Labor productivity, perceived effectiveness, and sustainability of innovative projects
SourceJournal for Healthcare Quality: Promoting Excellence in Healthcare, 36, 2, (2014), pp. 14-24
Article / Letter to editor
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Journal for Healthcare Quality: Promoting Excellence in Healthcare
SubjectRadboudumc 18: Healthcare improvement science RIHS: Radboud Institute for Health Sciences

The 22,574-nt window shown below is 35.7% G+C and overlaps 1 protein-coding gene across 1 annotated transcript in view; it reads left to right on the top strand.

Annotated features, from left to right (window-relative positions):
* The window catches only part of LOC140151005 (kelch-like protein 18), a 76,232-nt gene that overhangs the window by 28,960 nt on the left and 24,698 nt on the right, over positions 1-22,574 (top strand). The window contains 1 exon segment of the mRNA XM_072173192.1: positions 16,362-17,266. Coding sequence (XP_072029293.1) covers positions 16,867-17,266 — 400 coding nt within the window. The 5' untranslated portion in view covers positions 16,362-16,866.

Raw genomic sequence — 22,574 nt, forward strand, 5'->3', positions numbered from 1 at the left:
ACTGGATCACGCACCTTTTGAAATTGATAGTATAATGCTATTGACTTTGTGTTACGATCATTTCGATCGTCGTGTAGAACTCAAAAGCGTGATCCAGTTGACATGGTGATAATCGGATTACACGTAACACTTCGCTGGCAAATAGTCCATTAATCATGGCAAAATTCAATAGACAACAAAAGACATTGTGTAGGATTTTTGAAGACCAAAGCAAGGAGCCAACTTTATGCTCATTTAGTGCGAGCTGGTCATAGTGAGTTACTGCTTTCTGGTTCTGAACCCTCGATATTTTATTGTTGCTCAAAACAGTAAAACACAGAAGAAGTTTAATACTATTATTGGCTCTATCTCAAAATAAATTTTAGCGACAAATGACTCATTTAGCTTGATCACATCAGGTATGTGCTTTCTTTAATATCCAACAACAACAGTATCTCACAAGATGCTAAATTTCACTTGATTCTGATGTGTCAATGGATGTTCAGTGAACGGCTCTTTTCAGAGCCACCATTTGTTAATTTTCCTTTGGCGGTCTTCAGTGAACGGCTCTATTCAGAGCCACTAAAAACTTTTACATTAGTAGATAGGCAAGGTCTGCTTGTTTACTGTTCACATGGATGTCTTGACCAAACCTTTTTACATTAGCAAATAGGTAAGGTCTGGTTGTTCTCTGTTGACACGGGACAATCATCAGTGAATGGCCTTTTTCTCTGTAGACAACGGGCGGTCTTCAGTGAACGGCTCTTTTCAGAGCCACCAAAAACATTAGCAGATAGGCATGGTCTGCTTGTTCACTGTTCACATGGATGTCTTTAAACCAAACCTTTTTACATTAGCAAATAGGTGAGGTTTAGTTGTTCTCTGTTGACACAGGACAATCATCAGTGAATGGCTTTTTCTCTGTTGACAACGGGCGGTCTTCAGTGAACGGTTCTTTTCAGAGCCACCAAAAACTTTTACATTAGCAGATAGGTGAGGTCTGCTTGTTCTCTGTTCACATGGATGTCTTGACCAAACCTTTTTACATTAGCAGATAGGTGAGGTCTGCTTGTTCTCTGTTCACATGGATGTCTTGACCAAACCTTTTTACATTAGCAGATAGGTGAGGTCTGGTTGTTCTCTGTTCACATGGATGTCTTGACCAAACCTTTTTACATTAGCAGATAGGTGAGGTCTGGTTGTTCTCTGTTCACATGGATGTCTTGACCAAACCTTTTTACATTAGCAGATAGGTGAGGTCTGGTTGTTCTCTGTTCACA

OBJECTIVE: To assess labor productivity, perceived effectiveness, and sustainability of a national quality program that sought to stimulate efficiency gains through increased labor productivity while maintaining quality through implementing small-scale innovation projects. DESIGN: Longitudinal measures of labor productivity and quality were collected at baseline and after completion of the innovation projects. Perceived effectiveness and sustainability (measured by routinization) were assessed cross-sectionally after project completion. SETTING: This study was conducted in The Netherlands. PARTICIPANTS: Ninety-eight improvement projects in long-term care organizations. INTERVENTION: A national quality program to stimulate innovative approaches in long-term care. MAIN OUTCOME MEASURES: Labor productivity, perceived effectiveness, and sustainability were the main outcome measures. RESULTS: Labor productivity data were available for only 37 (38%) of the 98 projects, 33 (89%) of which demonstrated significantly improved efficiency. Perceived effectiveness was significantly associated with sustainability (0.29; p < .05), but not labor productivity. CONCLUSIONS: To achieve sustainability in long-term care, developers of innovative projects must collect better quality information on efficiency gains in terms of labor productivity and focus more on efficiency improvement. More research is necessary to explore relationships between labor productivity, perceived effectiveness, and sustainability.
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